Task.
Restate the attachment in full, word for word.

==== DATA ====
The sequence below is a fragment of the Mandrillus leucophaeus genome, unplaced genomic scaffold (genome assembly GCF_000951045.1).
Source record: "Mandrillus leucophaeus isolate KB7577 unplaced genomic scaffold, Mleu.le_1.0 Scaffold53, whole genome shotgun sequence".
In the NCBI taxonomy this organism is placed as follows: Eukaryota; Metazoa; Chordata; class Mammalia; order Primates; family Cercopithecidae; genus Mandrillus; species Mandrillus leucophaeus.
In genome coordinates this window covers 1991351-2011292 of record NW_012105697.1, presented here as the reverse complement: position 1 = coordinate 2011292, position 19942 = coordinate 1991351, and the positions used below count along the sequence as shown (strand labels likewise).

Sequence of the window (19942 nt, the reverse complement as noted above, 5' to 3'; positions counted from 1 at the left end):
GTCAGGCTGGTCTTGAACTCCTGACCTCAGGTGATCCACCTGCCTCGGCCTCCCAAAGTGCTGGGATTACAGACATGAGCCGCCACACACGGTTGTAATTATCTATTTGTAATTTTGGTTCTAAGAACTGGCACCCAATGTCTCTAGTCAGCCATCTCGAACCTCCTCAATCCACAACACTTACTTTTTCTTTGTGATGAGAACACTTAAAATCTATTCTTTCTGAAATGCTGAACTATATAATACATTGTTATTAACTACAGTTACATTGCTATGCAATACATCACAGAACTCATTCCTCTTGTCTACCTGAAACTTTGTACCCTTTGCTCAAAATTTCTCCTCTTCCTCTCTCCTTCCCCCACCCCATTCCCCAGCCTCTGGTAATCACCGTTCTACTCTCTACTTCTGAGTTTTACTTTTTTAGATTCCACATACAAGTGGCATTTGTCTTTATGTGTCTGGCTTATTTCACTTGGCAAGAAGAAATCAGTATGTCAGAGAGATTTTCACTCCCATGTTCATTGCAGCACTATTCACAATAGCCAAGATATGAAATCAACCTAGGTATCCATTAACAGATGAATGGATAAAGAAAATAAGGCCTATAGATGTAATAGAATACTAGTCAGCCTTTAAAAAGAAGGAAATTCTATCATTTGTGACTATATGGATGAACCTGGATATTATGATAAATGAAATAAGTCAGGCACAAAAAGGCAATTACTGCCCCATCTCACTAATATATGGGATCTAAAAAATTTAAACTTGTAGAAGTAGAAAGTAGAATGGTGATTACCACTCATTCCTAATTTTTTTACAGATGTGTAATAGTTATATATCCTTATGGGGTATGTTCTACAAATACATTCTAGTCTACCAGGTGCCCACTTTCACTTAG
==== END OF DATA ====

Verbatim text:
The sequence below is a fragment of the Mandrillus leucophaeus genome, unplaced genomic scaffold (genome assembly GCF_000951045.1).
Source record: "Mandrillus leucophaeus isolate KB7577 unplaced genomic scaffold, Mleu.le_1.0 Scaffold53, whole genome shotgun sequence".
In the NCBI taxonomy this organism is placed as follows: Eukaryota; Metazoa; Chordata; class Mammalia; order Primates; family Cercopithecidae; genus Mandrillus; species Mandrillus leucophaeus.
In genome coordinates this window covers 1991351-2011292 of record NW_012105697.1, presented here as the reverse complement: position 1 = coordinate 2011292, position 19942 = coordinate 1991351, and the positions used below count along the sequence as shown (strand labels likewise).

Sequence of the window (19942 nt, the reverse complement as noted above, 5' to 3'; positions counted from 1 at the left end):
GTCAGGCTGGTCTTGAACTCCTGACCTCAGGTGATCCACCTGCCTCGGCCTCCCAAAGTGCTGGGATTACAGACATGAGCCGCCACACACGGTTGTAATTATCTATTTGTAATTTTGGTTCTAAGAACTGGCACCCAATGTCTCTAGTCAGCCATCTCGAACCTCCTCAATCCACAACACTTACTTTTTCTTTGTGATGAGAACACTTAAAATCTATTCTTTCTGAAATGCTGAACTATATAATACATTGTTATTAACTACAGTTACATTGCTATGCAATACATCACAGAACTCATTCCTCTTGTCTACCTGAAACTTTGTACCCTTTGCTCAAAATTTCTCCTCTTCCTCTCTCCTTCCCCCACCCCATTCCCCAGCCTCTGGTAATCACCGTTCTACTCTCTACTTCTGAGTTTTACTTTTTTAGATTCCACATACAAGTGGCATTTGTCTTTATGTGTCTGGCTTATTTCACTTGGCAAGAAGAAATCAGTATGTCAGAGAGATTTTCACTCCCATGTTCATTGCAGCACTATTCACAATAGCCAAGATATGAAATCAACCTAGGTATCCATTAACAGATGAATGGATAAAGAAAATAAGGCCTATAGATGTAATAGAATACTAGTCAGCCTTTAAAAAGAAGGAAATTCTATCATTTGTGACTATATGGATGAACCTGGATATTATGATAAATGAAATAAGTCAGGCACAAAAAGGCAATTACTGCCCCATCTCACTAATATATGGGATCTAAAAAATTTAAACTTGTAGAAGTAGAAAGTAGAATGGTGATTACCACTCATTCCTAATTTTTTTACAGATGTGTAATAGTTATATATCCTTATGGGGTATGTTCTACAAATACATTCTAGTCTACCAGGTGCCCACTTTCACTTAG